Archive for November, 2012


Thanksgiving – Already?

It’s hard to believe that another year is nearly gone, Christmas is almost here again, and Thanksgiving is this week. Where does the time go? It went into all kinds of things, for some of which I’m even grateful! Please note: this list is hardly exhaustive.

  • physical therapy – I started the year with appointments, had several months off, and now I’m back with more
  • bathroom floor – mine needed replacing. It was definitely a learning process, but I’m happy with the result!
  • Jacob graduated from college with honors.
  • Jacob and Elizabeth moved to WA. I’m definitely glad to get that stinky brother of mine further away… not, but I am glad he found a job.
  • Shelah got a new job as one of Salon 124’s stylists. She does good work!
  • Stephanie was inducted to Phi Theta Kappa, just like three of her older siblings.
  • We had a tie-dye party!
  • Rach, Shelah, Stephanie, Carey, and I hung out for a day in the Sisters area. That was a lot of fun!
  • Kimbelry and Kalyn won Awana trophies!
  • Mom got new kitties. They are cute, little stinkers who think inside is great, but given that some of us are allergic to cat hair, and that nobody likes the smell of used litter box, they are having to get used to their originally intended, outdoors lifestyle.
  • Carey started grad school, is getting A’s, passed the licensing tests, and is loving student teaching.
  • Kimberly loves her swing that we put up in an oak tree.
  • Kalyn has been learning the 4H market lamb ropes.
  • The chickens are (mostly) staying in their pen, thanks to a lot of hard work.
  • When I look out of my window, rather than seeing a nasty amalgamation of mud, weeds, trash, and chicken mess (it bore a resemblance to a neglected dump – yuck, yuck), I see Kimberly’s swing, Kalyn’s fort, and a lawn coming up. It’s AMAZING! Not only is it looking good, it feels good, especially because it was a group effort. Let me share just a few examples. Mom and I earned blisters getting Kimberly’s swing up; Kalyn, Stephanie, and I had fun times learning about teamwork while trying to lash together a framework of filbert poles to make a fort; Mom, Shelah, and I got facefulls of things we don’t want think about during the chicken run remodel; Carey’s close encounter with a hornet while helping fill the woodshed I built led to a new dance craze, the Weekly Shriekly (j/k! – she did shriek and dance thanks to the pain, but we ran to help rather than imitate); Rach, who came down and spent several days in order to help, was brilliant and built a device we could drag behind the four wheeler to smooth out the lumps left by tilling; Kimberly kept us all entertained by looking up bagpipe videos on YouTube; and Stephanie did some research to find grass that grows well in shade. It was a great team effort and makes me grateful not only for the beautiful space developing, but also for my family!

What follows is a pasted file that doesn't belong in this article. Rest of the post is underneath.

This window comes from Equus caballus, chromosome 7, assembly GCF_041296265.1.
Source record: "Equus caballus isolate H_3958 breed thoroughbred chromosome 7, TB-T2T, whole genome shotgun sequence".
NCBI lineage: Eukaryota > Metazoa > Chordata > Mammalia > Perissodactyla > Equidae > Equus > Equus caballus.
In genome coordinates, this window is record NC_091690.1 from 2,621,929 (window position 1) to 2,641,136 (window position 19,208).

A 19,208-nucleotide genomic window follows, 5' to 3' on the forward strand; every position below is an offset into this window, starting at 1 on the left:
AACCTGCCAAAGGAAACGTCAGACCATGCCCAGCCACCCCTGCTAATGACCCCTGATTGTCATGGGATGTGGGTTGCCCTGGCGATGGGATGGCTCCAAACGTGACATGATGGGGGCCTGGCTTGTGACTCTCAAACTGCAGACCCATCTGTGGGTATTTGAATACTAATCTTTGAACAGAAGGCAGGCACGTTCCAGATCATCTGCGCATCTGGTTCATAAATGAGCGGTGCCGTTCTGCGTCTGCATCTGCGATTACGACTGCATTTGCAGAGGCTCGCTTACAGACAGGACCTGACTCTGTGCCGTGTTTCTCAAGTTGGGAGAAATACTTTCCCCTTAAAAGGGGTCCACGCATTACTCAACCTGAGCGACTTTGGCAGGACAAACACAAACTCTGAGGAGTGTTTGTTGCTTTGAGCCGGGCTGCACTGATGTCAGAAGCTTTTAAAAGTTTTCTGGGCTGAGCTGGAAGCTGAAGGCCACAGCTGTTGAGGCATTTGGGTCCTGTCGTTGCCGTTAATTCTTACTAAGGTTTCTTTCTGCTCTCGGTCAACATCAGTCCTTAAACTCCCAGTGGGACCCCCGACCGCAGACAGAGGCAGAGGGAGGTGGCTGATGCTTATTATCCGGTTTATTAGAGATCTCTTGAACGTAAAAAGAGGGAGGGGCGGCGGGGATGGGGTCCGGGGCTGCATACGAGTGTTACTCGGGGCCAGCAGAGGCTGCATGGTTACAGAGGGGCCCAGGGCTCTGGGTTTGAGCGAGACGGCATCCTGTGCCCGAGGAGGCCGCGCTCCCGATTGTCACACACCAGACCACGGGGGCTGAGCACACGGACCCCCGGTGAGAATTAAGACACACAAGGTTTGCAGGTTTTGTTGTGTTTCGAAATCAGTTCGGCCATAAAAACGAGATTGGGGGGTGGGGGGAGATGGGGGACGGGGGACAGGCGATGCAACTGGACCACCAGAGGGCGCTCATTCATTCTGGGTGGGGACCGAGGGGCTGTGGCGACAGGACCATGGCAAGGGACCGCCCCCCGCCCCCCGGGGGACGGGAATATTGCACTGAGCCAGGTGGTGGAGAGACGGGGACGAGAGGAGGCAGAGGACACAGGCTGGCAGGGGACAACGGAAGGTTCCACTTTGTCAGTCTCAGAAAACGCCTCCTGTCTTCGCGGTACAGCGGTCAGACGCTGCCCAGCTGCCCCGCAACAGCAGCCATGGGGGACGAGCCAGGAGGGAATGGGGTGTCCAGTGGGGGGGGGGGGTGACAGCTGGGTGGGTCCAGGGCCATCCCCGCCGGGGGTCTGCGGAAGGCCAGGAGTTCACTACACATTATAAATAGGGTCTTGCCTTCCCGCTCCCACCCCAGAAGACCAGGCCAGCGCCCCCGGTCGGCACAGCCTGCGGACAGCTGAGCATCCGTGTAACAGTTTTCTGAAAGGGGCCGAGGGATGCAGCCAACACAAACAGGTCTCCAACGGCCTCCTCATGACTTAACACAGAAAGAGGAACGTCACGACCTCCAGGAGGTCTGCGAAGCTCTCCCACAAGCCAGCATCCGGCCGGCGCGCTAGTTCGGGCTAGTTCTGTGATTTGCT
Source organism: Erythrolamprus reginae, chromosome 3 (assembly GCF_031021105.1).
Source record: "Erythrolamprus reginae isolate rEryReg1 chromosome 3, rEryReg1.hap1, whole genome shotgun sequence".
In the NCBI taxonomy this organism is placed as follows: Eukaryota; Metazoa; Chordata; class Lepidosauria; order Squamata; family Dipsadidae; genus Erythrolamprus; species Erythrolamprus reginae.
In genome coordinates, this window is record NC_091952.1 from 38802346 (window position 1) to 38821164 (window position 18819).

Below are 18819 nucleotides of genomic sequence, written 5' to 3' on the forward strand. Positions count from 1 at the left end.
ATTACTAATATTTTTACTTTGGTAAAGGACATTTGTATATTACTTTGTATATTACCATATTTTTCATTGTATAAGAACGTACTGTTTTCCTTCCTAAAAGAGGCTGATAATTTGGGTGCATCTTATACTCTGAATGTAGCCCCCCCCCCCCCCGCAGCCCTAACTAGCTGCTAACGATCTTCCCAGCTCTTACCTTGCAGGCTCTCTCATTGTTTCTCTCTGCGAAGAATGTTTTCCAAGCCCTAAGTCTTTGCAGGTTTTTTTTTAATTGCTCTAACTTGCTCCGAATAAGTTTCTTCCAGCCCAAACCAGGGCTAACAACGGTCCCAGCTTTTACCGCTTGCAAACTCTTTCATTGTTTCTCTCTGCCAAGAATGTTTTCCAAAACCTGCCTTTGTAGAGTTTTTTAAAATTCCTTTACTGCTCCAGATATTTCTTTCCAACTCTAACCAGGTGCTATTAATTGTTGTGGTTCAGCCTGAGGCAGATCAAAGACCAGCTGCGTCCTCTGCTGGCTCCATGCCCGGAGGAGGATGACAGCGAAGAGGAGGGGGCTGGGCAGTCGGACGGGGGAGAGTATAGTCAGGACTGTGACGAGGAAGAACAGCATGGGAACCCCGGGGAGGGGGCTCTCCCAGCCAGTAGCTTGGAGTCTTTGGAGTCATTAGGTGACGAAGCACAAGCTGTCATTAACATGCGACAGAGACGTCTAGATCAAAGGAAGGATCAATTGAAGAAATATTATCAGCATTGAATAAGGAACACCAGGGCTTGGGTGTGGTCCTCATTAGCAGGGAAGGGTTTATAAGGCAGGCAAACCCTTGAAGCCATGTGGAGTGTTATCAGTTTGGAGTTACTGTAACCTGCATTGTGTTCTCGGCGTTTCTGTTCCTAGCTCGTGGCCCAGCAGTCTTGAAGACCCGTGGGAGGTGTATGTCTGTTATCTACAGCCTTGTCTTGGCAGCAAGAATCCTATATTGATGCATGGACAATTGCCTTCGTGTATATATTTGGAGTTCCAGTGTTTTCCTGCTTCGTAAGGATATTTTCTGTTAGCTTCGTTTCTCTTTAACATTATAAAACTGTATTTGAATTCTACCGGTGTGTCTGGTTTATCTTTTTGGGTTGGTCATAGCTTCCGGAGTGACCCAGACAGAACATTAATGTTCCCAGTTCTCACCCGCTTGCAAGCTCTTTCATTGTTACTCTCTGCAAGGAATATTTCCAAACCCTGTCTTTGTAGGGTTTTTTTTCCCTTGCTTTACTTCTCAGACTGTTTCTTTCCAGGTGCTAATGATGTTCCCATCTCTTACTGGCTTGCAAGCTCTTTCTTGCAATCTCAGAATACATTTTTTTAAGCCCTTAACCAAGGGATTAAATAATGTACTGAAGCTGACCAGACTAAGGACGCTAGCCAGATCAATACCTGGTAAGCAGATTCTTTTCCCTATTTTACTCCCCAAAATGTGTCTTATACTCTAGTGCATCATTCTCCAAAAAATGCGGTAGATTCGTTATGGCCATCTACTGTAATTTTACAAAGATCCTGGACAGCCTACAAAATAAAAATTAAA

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Will You Forgive Me, Please?

I’m going to tell you a story. This story involves one of my sisters, but it’s not about her. It’s really about me. Because I’m the one telling it, and she’s not here to share her side of the story (which undoubtedly differs from mine), please remember that I’m talking from my perspective and how things affected me. I’d leave her out altogether if I could, but I haven’t been able to come up with a clever way to do that while still communicating effectively about what became a profound experience in my life.

I am a pretty competent person. It’s not that I know everything or have some super power that makes me capable of succeeding at whatever I try. It’s has more to do with my dislike of turning out work of poor quality. As Yoda said, “Do or do not. There is no try,” and I’d add that if I’m going to do it, I might as well bother to do it well. I don’t even have to like whatever it is to do a good job of it, and I don’t have to know how to do it. I’ll learn, teaching myself if necessary. I’ve been like this as long as I can remember.

I tend to be right. Some of that is merely accuracy combined with a habit of choosing my words with care. Some of that is conscience. I need to be morally right and try to keep from wrongdoing.  I care about justice in general. Been like that all of my life, too.

I’m not always the most humble or self-effacing person you’ll ever meet, either.  I’d like to think that I’m less arrogant than I used to be, but the truth is that I wasn’t particularly aware of how my pride was affecting me then, and it’s entirely possible I have blind spots aplenty still.